Still from The Seventh Seal courtesy of the Criterion Collection. The film is available to stream, and as a disc set.
We’re in a room on the ground floor of a hotel, the bed facing a wall of curtained windows that in turn faces the street. It is nighttime. Rain is coming down, steadily, reflectively, a stream of passersby visible through the curtains, which are sheer. Everyone is moving in the same direction, bent slightly forward and holding an umbrella, from left to right, the good direction, from past to future, the opposite of where Death leads the knight and the squire and the monk and the smith and the mute in their final dance against the backdrop of time in Ingmar Bergman’s The Seventh Seal. The umbrella is the canopy of the heavens; the rain is never going to let up. We can see the passersby but they can’t see us, though Eric has turned a light on above his side of the bed.
I was obsessed with The Seventh Seal my senior year in high school; I was obsessed with the vision it presented of a handsome knight playing a game of chess with Death. Death’s face was unexpectedly round and white, the blackness of his eyes and their sparkling avidity as terrifying as the sound of his name in Swedish. Döden. There could be no doubt of the fact that death at the end of it elevated life—an otherwise lackluster affair in which human beings were obliged to eat and mate and have jobs and engage in pointless conversation—into a realm worthy of passionate attachment. The knight was handsome, yes, and virtuous (though not a very good chess player, according to my best friend Peggy’s older brother Marto), but Death was overfull of something that seemed more like life than whatever it was that animated his opponent. When the knight said, “You drew black,” Death replied, “Appropriate, don’t you think?” Unlike everyone else in the movie, he had a sense of humor. I was in love with Death. If I couldn’t have him, I would settle for someone like Marto, a handsome, quick-witted ne’er-do-well.
In the dream, Eric is propped against the pillows, restless, paging through a newspaper, scattering and discarding pages across the bedspread, which is heavily quilted in hues of old gold and dusty rose. Normally I would have removed such a bedspread and jammed it into the closet. “I’ve had it,” Eric says. I remind him that first we have to meet family. We can fake it, he says. He’s been ready to leave for a long time. “I thought we were happy,” I say. “Weren’t you happy when we were watching that movie?” That was okay then, Eric explains, but this is now. “Now, it’s enough.” He begins to move, putting weight onto his right hand in a way that suggests he’s getting ready to swing his legs out from under the bedspread and onto the floor. Then, all at once, he disappears. It’s as if he evaporated.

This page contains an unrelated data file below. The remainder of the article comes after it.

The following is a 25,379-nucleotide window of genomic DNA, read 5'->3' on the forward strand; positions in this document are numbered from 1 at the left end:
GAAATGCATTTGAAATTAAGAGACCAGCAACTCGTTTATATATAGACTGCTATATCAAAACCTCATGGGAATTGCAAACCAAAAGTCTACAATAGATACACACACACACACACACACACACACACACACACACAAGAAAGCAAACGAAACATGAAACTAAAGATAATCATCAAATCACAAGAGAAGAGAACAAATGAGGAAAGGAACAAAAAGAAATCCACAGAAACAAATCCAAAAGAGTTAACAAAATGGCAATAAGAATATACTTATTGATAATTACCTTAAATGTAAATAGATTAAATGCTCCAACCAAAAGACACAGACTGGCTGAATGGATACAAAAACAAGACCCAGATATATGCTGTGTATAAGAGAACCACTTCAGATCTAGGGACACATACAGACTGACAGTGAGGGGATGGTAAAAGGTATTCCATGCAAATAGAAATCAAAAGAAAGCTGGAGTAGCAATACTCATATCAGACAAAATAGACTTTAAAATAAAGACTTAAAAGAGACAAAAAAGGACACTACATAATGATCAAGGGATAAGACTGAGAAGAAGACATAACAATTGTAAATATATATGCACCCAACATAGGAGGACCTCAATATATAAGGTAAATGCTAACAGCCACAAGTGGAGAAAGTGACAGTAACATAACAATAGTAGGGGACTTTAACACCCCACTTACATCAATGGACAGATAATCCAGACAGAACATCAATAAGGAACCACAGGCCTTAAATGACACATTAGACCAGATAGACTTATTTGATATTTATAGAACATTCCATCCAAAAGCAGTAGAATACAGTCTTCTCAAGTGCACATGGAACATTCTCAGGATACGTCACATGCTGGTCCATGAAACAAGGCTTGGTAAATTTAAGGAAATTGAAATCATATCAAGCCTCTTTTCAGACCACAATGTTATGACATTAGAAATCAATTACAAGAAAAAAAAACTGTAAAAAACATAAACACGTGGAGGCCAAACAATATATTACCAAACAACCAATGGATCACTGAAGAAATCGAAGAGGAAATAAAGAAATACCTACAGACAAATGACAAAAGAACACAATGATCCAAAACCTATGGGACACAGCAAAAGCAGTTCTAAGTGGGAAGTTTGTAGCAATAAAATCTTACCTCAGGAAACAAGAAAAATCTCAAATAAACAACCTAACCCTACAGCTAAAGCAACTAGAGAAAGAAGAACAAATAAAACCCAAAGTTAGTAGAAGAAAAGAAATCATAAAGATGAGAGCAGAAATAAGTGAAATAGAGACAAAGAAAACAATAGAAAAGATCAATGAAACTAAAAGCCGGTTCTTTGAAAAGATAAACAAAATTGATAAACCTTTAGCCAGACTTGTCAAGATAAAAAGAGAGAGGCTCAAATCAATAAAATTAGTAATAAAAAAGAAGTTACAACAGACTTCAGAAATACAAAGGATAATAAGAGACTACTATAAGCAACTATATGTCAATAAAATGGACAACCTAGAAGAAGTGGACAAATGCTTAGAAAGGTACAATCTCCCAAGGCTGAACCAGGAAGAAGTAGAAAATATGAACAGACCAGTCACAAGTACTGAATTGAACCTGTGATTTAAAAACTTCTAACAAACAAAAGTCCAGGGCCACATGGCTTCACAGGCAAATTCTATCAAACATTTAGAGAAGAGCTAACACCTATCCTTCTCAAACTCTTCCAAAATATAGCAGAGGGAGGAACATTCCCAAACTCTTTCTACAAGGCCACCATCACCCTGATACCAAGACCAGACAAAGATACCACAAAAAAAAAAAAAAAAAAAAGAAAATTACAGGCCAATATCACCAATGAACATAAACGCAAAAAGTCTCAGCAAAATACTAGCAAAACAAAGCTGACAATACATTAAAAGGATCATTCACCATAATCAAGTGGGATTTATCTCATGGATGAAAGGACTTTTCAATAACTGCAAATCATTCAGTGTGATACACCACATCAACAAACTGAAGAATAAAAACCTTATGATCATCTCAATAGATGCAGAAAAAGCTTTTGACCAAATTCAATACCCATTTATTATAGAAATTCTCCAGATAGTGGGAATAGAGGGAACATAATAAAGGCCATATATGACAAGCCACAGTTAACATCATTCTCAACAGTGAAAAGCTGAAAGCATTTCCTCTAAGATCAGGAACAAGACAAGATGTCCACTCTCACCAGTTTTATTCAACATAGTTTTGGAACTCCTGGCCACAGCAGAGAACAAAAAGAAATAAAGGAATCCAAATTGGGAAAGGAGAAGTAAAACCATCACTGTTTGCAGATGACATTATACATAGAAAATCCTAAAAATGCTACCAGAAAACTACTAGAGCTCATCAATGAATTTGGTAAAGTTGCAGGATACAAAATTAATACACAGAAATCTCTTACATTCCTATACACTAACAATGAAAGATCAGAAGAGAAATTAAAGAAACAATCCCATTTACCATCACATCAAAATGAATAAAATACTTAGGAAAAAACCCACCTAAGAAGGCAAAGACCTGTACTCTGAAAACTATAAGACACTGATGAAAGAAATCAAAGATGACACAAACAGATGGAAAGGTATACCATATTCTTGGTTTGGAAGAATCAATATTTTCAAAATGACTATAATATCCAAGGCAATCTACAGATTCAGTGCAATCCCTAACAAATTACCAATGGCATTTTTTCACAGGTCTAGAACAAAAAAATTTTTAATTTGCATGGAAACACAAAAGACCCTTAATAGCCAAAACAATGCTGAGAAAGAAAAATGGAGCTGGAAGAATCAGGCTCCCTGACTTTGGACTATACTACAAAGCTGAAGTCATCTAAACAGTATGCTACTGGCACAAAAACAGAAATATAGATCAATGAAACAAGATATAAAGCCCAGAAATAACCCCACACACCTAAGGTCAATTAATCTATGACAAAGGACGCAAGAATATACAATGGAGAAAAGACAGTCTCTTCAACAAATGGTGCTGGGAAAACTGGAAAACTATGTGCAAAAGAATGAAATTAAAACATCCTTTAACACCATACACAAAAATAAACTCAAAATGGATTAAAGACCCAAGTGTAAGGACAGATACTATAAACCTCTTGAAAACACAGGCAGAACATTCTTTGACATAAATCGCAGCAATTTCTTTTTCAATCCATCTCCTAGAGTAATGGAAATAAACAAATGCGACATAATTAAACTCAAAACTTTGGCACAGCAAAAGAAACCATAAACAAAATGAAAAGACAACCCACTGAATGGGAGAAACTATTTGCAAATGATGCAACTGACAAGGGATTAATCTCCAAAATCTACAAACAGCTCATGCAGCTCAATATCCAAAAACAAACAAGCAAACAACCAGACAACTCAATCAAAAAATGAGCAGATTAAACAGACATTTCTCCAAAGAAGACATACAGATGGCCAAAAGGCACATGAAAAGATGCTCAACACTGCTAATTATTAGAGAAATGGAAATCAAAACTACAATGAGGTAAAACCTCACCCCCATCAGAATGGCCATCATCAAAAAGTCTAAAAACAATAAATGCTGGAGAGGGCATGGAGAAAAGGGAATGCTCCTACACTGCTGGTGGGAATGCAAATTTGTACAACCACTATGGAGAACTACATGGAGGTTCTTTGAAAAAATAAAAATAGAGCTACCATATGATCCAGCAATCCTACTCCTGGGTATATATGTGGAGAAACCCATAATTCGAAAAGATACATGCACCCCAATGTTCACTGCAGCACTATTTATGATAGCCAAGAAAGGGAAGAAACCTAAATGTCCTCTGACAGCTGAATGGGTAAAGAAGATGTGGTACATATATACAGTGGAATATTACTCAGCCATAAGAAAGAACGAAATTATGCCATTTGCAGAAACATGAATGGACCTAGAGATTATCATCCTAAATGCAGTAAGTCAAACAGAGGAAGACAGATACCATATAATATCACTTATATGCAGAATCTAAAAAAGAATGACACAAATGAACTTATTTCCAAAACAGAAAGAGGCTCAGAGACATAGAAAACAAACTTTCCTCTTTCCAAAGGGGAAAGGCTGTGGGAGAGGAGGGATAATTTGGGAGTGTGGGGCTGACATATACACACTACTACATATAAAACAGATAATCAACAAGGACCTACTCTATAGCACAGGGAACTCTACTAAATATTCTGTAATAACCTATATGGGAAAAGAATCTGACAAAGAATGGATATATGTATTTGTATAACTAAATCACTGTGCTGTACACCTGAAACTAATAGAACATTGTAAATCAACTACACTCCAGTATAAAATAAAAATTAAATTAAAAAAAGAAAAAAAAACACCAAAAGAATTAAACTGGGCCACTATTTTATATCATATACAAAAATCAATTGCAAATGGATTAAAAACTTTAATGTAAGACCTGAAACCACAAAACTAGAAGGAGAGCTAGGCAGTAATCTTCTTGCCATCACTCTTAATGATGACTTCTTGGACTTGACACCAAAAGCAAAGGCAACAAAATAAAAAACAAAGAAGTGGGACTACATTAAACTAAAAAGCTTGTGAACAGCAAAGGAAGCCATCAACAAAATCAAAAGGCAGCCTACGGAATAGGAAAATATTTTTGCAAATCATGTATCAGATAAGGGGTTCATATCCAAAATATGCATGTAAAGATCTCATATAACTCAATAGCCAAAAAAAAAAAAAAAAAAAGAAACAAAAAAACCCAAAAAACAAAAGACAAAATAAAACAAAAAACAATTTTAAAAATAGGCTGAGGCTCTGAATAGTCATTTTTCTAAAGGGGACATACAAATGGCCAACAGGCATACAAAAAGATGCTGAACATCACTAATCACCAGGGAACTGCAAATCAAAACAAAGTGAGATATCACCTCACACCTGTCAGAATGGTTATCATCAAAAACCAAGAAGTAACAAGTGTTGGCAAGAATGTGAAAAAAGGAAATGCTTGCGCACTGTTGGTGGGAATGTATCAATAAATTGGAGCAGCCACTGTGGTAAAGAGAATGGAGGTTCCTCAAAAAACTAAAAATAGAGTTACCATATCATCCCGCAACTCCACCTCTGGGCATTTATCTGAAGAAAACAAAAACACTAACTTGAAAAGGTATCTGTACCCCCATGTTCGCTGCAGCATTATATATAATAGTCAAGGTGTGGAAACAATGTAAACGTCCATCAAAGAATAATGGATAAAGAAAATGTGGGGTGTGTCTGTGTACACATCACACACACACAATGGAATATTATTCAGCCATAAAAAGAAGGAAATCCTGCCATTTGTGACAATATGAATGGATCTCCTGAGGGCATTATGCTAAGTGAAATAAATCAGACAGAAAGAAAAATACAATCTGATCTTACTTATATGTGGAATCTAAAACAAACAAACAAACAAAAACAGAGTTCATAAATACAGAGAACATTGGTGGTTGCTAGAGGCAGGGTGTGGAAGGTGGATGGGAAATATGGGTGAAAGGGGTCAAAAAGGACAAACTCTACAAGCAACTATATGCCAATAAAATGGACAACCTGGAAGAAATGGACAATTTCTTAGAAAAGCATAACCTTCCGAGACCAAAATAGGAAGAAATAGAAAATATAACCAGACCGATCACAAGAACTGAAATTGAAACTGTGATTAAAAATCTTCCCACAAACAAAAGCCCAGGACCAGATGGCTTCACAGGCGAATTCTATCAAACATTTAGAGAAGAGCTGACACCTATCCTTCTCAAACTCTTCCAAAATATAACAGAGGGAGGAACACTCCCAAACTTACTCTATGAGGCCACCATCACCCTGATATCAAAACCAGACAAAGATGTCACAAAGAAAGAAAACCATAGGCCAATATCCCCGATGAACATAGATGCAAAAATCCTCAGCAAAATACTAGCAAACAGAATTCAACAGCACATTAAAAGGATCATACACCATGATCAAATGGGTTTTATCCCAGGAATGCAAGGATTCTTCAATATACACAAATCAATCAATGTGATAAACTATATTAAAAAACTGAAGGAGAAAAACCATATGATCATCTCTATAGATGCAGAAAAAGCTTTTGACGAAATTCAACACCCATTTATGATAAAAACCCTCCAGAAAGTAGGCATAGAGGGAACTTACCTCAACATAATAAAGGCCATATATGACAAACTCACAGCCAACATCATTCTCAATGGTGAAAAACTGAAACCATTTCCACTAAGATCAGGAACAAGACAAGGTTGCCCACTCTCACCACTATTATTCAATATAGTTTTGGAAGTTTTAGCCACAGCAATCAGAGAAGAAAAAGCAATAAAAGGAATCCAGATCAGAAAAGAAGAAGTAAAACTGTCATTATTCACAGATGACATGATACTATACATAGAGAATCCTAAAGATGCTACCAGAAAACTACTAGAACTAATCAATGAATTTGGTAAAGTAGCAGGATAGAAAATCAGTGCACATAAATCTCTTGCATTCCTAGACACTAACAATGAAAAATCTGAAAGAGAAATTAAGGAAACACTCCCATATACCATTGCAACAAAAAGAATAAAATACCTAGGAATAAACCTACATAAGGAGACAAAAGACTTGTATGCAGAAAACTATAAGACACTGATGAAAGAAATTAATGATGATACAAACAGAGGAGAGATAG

For many years of our adult lives we sat in bed like this, side by side. The difference is, it would be early morning, not nighttime, the paper recently delivered, a piece of the world hurled onto our porch in Saint Louis or dropped at the edge of our front yard in Vermont, requiring me to make a trek in my pajamas to retrieve it. I can’t remember the last time Eric and I sat together that way, sharing the paper. When someone you have lived with for a very long time dies, memory stops working its regular way—it goes crazy. It is no longer like remembering; it is, more often, like astral projection. “Like darkness in the movies, it tests the outline of your astral footprint,” my subconscious mind informed me the other night, speaking from beyond the bedroom wall, whereas the great memoirist Chateaubriand, speaking from beyond the grave, observed sourly that memory is often a quality associated with stupidity.
I first saw the knight on a class trip to the Cloisters my senior year in high school. Springtime, the trees along the parkway leafing out—romance was in the air, along with hints of restlessness and dread. It’s amazing how you see the places you’re headed in life ahead of time and have no idea that’s what’s happening. Death awaits you, you’ve been told. This is the fundamental fact of being alive and yet you try to jump across it. Eric had been reading the paper, and whatever he’d been reading, he was getting impatient.
In the Cloisters people trod softly. They spoke in hushed voices but even so their words echoed everywhere; it was as if the past was speaking, as if it issued from the smell of the place, water dripping on stone. I could stand by myself—enamored of the thought of myself, alone, standing there, sufficient unto myself—staring down at the effigy of Jean D’Alluye, the French Crusader knight, more handsome by far than the boy in my class I’d thought I had such a crush on and yet, somehow, both of them similar by virtue of their inaccessibility. Boys, then, were wearing their hair longer but they also had bangs. The knight’s flowing locks left his forehead elegantly bare; he wore a chain mail shirt, and folded his hands piously above his breastbone in exact replication of the knight at the beginning of The Seventh Seal, moments before he meets up with Death. There was a lion resting at Jean D’Alluye’s feet that our teacher had told us signified courage. He also told us, erroneously, that crossed legs signified death in battle.